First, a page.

The Sydney Morning Herald
China correspondent for Fairfax Media
Date October 14, 2015 – 3:52 pm
Ulanhot, Inner Mongolia: The knocking on the heavy-set steel door was coming from the inside, where a scared and desperate grandmother was trying to keep her teenage grandson – and us – out of harm’s way.
“I’m giving you good advice – you are in danger,” Tong Yanchun told me through the closed door. “We are being monitored.”
|Bao Zhuoxuan pictured with his grandmother Tong Yanchun
(right), in an undated photograph. Photo: supplied
The octogenarian’s modest apartment in this small, quiet town in northern China had on Tuesday become a microcosm of the Chinese government’s sweeping crackdown on the nation’s human rights lawyers.
Family friends have held grave concerns for the welfare of Ms Tong’s grandson, Bao Zhuoxuan, who had been uncontactable since October 6, when an attempt to smuggle him out of the country failed after he was caught at a border town in Myanmar along with two human rights activists, Tang Zhishun and Xing Qingxian.
Zhuoxuan’s mother, prominent human rights lawyer Wang Yu, and his father, legal activist Bao Longjun, have been held incommunicado since July 9.
‘We are being monitored’: The door of the apartment in
Ulanhot, Inner Mongolia, where Bao Zhuoxuan is staying with
his grandmother. Photo: Philip Wen
The 16-year-old remonstrated with his grandmother as she refused to open the door. But she was adamant.
“You’re too young, you haven’t experienced the Cultural Revolution, you wouldn’t understand,” Ms Tong told her grandson.
“I’m not scared of trouble,” he replied. “They just want an interview.”
His mobile phone, he started to explain, had been confiscated by local police. It was at this point that his grandmother began pounding frantically on the door to drown out his voice, urging us to leave “for your own good”.
|Prominent human rights lawyer Wang Yu, who has been
detained by Chinese authorities since July 9. Photo: supplied
Four plainclothes policemen soon arrived. Despite producing press credentials and identification, this reporter, Fairfax Media’s photographer and a third journalist from a Japanese publication were told we needed to go with them to verify our identities. All but one of the police refused to show identification or provide their names when asked.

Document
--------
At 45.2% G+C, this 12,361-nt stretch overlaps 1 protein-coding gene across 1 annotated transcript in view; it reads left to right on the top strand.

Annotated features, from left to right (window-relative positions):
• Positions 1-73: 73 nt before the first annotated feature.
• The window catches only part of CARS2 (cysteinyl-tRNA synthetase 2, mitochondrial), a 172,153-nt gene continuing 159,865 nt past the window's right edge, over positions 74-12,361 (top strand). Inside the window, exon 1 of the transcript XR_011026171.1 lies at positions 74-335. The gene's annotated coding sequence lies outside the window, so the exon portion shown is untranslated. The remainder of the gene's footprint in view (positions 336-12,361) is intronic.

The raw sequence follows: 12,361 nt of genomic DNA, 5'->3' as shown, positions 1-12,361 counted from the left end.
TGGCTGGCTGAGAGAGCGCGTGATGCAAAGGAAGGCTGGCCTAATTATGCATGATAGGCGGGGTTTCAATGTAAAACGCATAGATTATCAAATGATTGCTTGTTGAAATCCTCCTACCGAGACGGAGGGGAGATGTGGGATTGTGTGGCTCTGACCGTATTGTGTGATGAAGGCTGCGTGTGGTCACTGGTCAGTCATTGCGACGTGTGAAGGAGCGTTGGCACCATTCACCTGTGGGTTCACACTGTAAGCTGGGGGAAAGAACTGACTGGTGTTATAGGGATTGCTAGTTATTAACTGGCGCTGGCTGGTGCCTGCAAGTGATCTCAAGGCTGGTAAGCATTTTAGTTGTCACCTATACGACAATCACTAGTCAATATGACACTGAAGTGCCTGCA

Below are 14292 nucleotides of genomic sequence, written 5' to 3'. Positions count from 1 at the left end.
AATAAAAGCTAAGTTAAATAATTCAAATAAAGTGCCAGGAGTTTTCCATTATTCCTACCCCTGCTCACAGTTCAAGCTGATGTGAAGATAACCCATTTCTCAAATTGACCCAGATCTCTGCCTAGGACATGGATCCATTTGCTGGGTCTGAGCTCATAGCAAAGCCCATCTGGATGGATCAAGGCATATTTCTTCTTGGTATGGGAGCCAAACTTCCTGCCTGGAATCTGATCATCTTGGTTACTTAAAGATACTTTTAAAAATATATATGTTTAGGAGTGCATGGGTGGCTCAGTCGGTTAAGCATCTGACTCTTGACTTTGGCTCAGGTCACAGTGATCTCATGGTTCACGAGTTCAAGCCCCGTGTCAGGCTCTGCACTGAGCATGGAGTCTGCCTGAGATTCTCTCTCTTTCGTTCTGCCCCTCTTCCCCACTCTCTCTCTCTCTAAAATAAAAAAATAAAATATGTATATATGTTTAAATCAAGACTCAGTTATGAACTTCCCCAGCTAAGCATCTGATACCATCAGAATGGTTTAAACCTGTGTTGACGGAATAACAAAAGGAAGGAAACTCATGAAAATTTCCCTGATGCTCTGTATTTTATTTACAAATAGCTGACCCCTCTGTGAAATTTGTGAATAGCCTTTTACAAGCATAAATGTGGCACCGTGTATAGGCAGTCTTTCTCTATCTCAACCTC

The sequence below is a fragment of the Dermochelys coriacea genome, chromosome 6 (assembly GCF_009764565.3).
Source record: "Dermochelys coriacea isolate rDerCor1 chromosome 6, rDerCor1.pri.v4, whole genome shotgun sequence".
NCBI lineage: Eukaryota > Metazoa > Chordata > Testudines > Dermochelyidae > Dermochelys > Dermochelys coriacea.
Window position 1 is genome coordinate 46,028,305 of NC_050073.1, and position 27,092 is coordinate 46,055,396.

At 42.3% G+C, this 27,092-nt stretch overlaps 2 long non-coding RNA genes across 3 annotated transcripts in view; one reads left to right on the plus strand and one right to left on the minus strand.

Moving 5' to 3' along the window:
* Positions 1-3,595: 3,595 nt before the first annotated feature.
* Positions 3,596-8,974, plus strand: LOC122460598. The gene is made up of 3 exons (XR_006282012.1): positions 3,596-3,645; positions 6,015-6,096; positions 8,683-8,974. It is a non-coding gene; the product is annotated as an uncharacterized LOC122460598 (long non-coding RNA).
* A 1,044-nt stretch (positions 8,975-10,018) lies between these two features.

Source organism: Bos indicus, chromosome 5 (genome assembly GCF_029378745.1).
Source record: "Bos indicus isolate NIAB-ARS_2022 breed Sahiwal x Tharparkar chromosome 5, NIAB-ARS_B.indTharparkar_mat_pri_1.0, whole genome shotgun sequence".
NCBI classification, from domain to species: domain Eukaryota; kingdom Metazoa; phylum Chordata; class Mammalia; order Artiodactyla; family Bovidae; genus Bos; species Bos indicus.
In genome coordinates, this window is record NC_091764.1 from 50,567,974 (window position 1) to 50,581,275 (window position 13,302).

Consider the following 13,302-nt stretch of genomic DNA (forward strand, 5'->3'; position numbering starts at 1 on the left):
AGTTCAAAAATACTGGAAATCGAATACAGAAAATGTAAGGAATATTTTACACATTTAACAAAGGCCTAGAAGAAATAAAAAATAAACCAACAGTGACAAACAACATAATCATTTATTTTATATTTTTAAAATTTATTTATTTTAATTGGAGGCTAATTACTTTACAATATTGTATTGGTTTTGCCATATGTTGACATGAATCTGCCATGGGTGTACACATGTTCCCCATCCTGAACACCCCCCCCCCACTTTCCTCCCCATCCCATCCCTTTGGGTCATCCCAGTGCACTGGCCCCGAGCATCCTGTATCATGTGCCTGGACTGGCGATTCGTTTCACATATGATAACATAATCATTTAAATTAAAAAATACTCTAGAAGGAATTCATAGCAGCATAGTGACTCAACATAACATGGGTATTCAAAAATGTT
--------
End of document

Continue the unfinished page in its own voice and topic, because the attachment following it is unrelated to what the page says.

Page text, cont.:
At the local public security bureau, while asking basic questions about who we were, who we worked for and what we planned to report while in Ulanhot, the officers largely refused to answer questions about Zhuoxuan’s welfare – and when they did, they provided conflicting accounts.
One said Zhuoxuan had a cold and was running a high fever; another said he was in school. Three policemen said the teenager had been “tricked” into crossing the Myanmar border, and “regretted” doing so. The two activists who helped him with his journey were now being investigated.
|The outside of the apartment building where Bao Zhuoxuan is
staying in Ulanhot, a small town in Inner Mongolia, northern
China. Photo: Philip Wen
Most of the next seven hours was spent sitting around in waiting rooms, under the watch of bored policemen, who insisted they needed to consult their superiors and wait for verification of our identities, even if this felt like a blatant ploy to interfere with our reporting.
Finally the police were able to declare that we were indeed in Ulanhot legally and had not contravened any regulations. But in China, foreign journalists must obtain the permission of an interviewee before conducting interviews. The police said both the boy and his grandmother had declined to be interviewed, and escorted us to the airport for our return flights to Beijing.
Despite China’s seemingly inexorable rise as a global economic, military and political power, it remains acutely thin-skinned when attempts are made to pry into its darkest corners at home.
|Bao Zhuoxuan, 16, the teenage son of detained
human rights lawyer Wang Yu. Photo: Supplied
Zhuoxuan’s mother, Wang Yu, is best known for defending members of the Falun Gong – a spiritual group banned as a cult in China – and her legal work for feminist causes and for Ilham Tohti, a respected Uighur rights activist who was sentenced to life in jail last year on charges of separatism. Both Ms Wang and her husband are detained under allegations of “inciting subversion of state power”.
Rights activists and family friends of Bao Zhuoxuan orchestrated the high-stakes escape for fear that threats against his welfare may be used as leverage against Ms Wang.
Lawyers for veteran journalist Gao Yu, jailed for seven years in April for revealing state secrets, condemned a televised confession used against her, saying it was given under duress after implicit threats were made against her adult son.
Family members in China have also been pressured by mainland authorities to convince those wanted in criminal and corruption cases who have fled overseas to return.
At best, family friend Liang Bo says, Bao Zhuoxuan faces limited prospects in China, with a black mark against his name.
“What kind of life is it if you don’t even dare to open your door?” she said.
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